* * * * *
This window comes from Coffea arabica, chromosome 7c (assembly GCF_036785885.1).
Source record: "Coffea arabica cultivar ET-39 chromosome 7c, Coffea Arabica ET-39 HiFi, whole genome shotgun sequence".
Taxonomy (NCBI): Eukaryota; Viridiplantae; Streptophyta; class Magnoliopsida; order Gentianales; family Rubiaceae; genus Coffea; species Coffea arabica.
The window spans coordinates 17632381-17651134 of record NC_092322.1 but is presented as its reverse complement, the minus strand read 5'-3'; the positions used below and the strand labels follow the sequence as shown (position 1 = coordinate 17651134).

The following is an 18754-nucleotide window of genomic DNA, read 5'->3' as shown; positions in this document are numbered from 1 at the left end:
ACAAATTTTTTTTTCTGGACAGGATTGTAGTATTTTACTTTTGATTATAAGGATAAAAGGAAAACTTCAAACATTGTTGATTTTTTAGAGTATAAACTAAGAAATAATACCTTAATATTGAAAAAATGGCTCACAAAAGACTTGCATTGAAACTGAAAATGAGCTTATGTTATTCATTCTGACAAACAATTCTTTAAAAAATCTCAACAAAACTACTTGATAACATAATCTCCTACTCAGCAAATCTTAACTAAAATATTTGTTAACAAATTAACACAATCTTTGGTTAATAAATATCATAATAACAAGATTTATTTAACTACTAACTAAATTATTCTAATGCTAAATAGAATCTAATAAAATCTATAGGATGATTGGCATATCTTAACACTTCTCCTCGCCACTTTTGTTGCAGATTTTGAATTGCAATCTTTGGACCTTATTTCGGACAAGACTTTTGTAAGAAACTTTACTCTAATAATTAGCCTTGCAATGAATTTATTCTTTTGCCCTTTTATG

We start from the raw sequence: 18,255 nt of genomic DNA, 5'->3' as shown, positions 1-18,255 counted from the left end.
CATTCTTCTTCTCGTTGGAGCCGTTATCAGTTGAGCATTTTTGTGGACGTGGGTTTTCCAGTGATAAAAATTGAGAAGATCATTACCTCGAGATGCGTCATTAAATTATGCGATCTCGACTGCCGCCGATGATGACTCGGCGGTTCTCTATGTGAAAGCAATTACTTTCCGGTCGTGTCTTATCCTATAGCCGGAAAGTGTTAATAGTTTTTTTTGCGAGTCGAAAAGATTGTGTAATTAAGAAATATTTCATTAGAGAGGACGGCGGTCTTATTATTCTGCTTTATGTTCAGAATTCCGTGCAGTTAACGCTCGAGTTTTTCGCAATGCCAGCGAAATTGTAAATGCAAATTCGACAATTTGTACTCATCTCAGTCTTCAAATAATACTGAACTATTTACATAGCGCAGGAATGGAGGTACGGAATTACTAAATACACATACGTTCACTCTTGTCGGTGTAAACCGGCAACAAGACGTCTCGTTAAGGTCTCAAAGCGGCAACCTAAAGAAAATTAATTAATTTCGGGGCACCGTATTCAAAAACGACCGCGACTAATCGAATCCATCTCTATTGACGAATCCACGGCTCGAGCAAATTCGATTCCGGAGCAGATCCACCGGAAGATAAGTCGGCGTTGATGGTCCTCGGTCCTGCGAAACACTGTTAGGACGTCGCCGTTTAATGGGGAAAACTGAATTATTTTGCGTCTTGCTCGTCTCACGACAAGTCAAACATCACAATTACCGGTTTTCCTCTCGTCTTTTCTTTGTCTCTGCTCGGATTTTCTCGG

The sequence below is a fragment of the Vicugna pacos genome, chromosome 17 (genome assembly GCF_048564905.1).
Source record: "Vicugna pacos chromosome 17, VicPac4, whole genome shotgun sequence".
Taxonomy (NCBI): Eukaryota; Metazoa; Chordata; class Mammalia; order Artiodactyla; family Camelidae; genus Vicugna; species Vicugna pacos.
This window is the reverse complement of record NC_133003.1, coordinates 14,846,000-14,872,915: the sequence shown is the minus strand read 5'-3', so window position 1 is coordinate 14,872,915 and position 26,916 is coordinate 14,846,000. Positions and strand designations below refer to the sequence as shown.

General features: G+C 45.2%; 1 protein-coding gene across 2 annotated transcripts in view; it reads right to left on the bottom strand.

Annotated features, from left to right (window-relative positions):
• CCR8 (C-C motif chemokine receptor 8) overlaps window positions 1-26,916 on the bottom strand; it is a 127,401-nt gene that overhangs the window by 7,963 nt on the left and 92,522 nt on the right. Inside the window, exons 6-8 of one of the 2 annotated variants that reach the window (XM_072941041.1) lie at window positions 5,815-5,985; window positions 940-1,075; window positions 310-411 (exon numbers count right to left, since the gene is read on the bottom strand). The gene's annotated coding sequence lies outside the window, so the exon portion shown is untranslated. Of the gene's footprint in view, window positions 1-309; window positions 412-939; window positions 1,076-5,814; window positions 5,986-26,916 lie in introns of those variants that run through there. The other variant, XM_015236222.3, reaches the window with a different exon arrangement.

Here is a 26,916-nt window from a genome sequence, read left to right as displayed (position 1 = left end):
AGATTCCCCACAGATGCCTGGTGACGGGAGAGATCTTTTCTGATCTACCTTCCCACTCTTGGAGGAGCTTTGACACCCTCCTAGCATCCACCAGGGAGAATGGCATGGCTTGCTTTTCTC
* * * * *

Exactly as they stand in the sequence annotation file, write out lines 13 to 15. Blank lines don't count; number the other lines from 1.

General features: G+C 45.2%; 1 protein-coding gene across 2 annotated transcripts in view; it reads right to left on the bottom strand.

Annotated features, from left to right (window-relative positions):
• CCR8 (C-C motif chemokine receptor 8) overlaps window positions 1-26,916 on the bottom strand; it is a 127,401-nt gene that overhangs the window by 7,963 nt on the left and 92,522 nt on the right. Inside the window, exons 6-8 of one of the 2 annotated variants that reach the window (XM_072941041.1) lie at window positions 5,815-5,985; window positions 940-1,075; window positions 310-411 (exon numbers count right to left, since the gene is read on the bottom strand). The gene's annotated coding sequence lies outside the window, so the exon portion shown is untranslated. Of the gene's footprint in view, window positions 1-309; window positions 412-939; window positions 1,076-5,814; window positions 5,986-26,916 lie in introns of those variants that run through there. The other variant, XM_015236222.3, reaches the window with a different exon arrangement.